2. Win, your observations very compelling and easily understood. Moreover, they are presented with utmost gentility. I would like to press a little harder…..

    Perhaps the status of “CARE” people should be reviewed? What are their apparent motives? Do any of them have financial interests in school operations? Do they have children in schools for which they want to preserve a status quo? Do they truly understand the need to balance a budget? Do they care? Or are they simply disgruntled, selfish, beneficiaries of a taxpayer-funded gravy train that is running out of steam? Its a small town; few of us can hide our true agenda.

  3. One JDHS worked before, it’ll work again. Budgets are real, deficits are real. Good article, the truth hurts. People don’t participate in the school board process consistently, but the sky is falling if they make an unpopular decision. This is a statewide, probably nationwide problem.

  4. The petition they circulate reveals their vindictive intent.

    Even if they are lucky enough to find 3000 gullible people to sign, and even if the vote they wish to see happen goes in their favor (and it almost certainly won’t), all that would result is the removal of 2 school board members – one of whom has already said she is retiring from the board.

    The petition doesn’t fix the budget, or form a realistic plan for the future. This is nothing put a personal vendetta campaign.

  5. Mr. Gruening:

    Please stop stirring up the decent Juneau K-12 community with your Juneau School Board Recall. Ask them to focus on the $80,433,400,000 Fund that we Alaskans are all supposed to own. If they dare to figure out what is really going on at Alaska Permanent Fund, they will be “cut at the knees” as we have been.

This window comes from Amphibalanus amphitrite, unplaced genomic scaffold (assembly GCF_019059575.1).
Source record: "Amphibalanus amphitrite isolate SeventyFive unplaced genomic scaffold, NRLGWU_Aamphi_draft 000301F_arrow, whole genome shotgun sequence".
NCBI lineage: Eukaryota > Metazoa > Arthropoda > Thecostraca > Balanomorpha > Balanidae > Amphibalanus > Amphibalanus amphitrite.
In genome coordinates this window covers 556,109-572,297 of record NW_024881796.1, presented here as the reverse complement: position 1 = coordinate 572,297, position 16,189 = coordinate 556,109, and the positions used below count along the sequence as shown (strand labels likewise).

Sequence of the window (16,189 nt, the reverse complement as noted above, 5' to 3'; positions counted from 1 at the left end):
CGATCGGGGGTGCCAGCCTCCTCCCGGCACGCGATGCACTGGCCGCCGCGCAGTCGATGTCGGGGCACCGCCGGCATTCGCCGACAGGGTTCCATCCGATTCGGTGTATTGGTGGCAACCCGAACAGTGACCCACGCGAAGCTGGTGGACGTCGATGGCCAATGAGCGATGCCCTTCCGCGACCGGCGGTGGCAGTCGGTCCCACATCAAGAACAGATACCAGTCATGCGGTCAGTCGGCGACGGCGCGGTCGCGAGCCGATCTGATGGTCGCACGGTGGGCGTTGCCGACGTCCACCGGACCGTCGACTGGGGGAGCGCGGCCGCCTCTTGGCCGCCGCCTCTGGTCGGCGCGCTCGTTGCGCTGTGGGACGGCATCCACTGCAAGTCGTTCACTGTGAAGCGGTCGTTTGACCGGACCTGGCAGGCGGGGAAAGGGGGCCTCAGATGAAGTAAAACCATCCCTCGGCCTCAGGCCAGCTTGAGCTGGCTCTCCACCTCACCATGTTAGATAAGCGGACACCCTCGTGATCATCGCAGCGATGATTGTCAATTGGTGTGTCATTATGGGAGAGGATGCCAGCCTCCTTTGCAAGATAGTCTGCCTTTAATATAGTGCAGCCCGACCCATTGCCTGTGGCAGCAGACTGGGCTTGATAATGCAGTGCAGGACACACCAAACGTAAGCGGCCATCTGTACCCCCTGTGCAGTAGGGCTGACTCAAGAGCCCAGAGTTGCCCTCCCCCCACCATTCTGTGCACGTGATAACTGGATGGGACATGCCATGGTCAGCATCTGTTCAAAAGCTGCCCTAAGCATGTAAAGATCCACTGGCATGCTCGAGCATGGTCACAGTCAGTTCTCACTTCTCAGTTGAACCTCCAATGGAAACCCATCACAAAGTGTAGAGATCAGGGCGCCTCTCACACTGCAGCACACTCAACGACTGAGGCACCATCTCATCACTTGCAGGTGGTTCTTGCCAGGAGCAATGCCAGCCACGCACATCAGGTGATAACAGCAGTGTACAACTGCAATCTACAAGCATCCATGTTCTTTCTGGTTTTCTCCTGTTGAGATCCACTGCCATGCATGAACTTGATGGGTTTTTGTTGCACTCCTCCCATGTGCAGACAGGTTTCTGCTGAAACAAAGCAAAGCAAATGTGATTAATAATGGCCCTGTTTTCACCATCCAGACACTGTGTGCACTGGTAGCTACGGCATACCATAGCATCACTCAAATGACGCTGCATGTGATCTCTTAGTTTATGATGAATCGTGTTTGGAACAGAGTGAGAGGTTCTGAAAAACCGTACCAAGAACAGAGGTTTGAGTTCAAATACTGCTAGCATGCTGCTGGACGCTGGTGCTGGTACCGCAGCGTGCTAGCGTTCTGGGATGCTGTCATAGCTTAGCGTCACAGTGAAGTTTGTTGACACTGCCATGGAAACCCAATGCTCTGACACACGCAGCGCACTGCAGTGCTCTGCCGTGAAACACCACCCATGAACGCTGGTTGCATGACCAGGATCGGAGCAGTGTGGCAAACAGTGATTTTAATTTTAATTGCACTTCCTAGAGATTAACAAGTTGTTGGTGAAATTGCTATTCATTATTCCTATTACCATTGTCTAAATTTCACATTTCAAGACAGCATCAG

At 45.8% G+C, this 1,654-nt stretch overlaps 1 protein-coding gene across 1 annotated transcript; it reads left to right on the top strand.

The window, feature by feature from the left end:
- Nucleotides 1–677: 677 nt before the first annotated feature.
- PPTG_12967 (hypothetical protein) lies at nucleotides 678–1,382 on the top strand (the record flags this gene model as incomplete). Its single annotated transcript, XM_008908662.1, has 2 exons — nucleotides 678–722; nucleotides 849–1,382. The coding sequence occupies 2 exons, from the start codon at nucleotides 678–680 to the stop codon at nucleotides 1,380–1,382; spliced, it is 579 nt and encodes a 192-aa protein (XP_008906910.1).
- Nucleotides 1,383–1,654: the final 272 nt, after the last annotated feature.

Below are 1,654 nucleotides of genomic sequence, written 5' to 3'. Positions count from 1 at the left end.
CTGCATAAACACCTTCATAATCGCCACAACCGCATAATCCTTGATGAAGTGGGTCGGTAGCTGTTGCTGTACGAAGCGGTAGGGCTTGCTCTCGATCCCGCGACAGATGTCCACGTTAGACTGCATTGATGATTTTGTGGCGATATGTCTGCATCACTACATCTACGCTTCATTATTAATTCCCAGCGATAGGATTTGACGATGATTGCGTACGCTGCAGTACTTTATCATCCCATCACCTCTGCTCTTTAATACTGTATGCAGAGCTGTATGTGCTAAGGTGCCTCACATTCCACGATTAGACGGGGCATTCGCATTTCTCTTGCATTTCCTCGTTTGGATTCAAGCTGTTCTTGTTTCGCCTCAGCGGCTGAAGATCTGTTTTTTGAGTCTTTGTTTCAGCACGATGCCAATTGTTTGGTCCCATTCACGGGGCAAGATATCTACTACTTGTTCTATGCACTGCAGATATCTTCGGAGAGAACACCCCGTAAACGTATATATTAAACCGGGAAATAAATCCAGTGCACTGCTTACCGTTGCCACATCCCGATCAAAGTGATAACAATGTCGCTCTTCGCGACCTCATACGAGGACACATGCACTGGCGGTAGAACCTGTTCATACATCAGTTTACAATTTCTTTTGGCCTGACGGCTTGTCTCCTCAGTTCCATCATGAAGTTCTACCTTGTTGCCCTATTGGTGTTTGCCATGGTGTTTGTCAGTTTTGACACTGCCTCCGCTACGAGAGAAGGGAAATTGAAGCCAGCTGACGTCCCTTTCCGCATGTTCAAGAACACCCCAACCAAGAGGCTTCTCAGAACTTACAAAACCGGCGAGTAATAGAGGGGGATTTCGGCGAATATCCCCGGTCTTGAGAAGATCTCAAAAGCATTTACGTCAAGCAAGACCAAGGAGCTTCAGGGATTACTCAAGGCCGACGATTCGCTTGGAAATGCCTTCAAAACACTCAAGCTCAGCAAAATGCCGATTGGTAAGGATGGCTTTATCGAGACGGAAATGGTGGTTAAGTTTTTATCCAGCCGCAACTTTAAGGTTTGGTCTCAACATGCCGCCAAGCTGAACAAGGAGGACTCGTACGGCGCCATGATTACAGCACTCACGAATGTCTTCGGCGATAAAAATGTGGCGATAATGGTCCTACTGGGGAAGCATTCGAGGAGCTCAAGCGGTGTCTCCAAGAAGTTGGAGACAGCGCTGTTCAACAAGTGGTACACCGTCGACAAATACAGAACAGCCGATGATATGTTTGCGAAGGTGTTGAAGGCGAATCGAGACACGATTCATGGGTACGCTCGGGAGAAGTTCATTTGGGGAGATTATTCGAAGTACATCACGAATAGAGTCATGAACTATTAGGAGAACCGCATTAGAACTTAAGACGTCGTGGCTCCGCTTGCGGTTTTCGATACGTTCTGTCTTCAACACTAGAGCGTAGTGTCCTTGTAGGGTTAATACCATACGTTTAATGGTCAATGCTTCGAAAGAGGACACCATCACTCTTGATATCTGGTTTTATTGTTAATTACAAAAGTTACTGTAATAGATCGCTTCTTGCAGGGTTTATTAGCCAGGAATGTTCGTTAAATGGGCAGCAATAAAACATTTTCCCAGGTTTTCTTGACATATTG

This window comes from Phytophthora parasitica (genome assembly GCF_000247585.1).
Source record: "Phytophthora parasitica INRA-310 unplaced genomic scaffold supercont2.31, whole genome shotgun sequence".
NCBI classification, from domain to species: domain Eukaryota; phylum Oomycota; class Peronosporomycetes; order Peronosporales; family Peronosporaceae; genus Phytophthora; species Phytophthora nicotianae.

How much money is Key Bank making off Alaska Permanent Fund? I remember when Key Bank moved to Alaska in about 1984 when your Key Bank Board in Cleveland figured out how unaccountable Alaskans allowed “our” Fund to be.

    I was an elected member, Anchorage School Board, 1990-1994 when “the purveyors of the status quo” spent $2-3 million stirring up Anchorage citizens for Anchorage School Board Recall in December, 1992. Walter Featherly, Carol Stolpe (who became husband and wife), and Dorothy Cox were recalled.

    School Boards are supposed to be for long range planning for the education of youngsters. It is so wrong to make these grassroots politicians targets of hatred. Juneau residents, please figure out who is paying the $100,000 to recall two Juneau School Board members.

  6. Please review our Facebook Group:”Elect Alaska Attorney General 2026″ h’ttps:// and my own list:”Theresa Nangle Obermeyer” ‘